The Clanranalds & Lochshiel
In 1899, the company began operations with a steamboat called Clanranald but that was found to have too deep a draught to reach Callop Pier during summer months. A new boat, Clanranald II, replaced her in 1900 and lasted until 1953, when David MacBrayne Ltd (forerunner to the modern CalMac) took over the route with a modern motorboat, Rosalind.
In the words of the CalMac history website that boat’s English-sounding name ‘went down like a concrete kite’ with the locals — one of them even painted out her name — and MacBrayne quickly rechristened her Lochshiel. The Loch Shiel Steam Boat Company, which had already surrendered its mail contract to MacBrayne, gave up the ghost entirely at this point and was formally wound up in 1955.
Although Lochshiel was moved elsewhere in 1962, the ferries continued until the new road made them obsolete in 1967. After that period, ferries were replaced by loch cruises until those also ceased.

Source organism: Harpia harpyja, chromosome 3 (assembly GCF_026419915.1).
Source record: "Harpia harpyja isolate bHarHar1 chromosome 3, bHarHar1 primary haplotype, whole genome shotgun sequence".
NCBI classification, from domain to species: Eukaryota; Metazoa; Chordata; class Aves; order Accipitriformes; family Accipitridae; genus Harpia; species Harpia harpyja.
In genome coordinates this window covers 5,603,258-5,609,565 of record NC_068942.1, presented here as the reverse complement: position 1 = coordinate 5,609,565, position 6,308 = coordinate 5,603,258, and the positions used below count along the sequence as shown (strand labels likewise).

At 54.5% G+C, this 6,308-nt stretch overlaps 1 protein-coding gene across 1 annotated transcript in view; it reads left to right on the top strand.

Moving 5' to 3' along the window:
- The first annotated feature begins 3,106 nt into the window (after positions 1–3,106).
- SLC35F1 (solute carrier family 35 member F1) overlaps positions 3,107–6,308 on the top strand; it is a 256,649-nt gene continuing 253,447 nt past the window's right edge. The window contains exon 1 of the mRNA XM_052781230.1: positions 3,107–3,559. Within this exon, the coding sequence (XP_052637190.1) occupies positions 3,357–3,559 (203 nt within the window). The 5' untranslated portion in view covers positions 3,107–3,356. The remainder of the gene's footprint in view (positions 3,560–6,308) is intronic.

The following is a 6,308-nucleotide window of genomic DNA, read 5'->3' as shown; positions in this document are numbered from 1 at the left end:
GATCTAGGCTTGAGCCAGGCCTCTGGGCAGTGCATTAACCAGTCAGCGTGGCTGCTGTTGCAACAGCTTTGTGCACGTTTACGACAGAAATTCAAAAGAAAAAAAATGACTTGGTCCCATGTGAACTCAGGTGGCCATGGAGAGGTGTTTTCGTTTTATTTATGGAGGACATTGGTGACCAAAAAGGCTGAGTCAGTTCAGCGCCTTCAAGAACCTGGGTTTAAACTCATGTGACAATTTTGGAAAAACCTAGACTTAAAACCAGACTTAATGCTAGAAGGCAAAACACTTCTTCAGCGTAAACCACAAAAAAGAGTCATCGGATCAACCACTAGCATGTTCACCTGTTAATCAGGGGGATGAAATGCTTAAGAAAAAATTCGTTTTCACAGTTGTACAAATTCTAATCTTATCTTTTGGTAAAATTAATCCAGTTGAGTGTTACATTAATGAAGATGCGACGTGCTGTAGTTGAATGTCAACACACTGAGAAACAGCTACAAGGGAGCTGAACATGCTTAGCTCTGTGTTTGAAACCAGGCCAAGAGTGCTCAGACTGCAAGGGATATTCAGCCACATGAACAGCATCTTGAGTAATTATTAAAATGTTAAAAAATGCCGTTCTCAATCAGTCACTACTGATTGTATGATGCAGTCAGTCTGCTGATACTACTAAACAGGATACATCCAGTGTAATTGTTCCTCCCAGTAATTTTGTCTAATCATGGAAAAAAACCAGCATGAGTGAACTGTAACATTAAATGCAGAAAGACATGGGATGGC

Today, tourist cruises are again available, Loch Shiel Cruises having commenced operation in 1998 with their 50-passenger vessel MV Sileas. Taking their boat would certainly have been a quicker way to travel down the length of the loch but I was resolved to rely on Shanks’s pony.
Loch Shiel Forestry Road
I set off along the rough forestry track that runs down the Ardgour side of Loch Shiel. The far bank — the Moidart side — lacked even that and would have been much tougher going.
Overhead, the clouds rushed busily from left to right and in the distance, echoing off the mountainsides, I heard the unmistakeable sound of a red deer stag proclaiming that it was his glen and any other stags should stay the hell away from his does.
At this point, the rain was still just light drizzle and I was rather enjoying my loch-side amble. Then, suddenly, the loch ahead disappeared; a band of serious rain was lying in wait.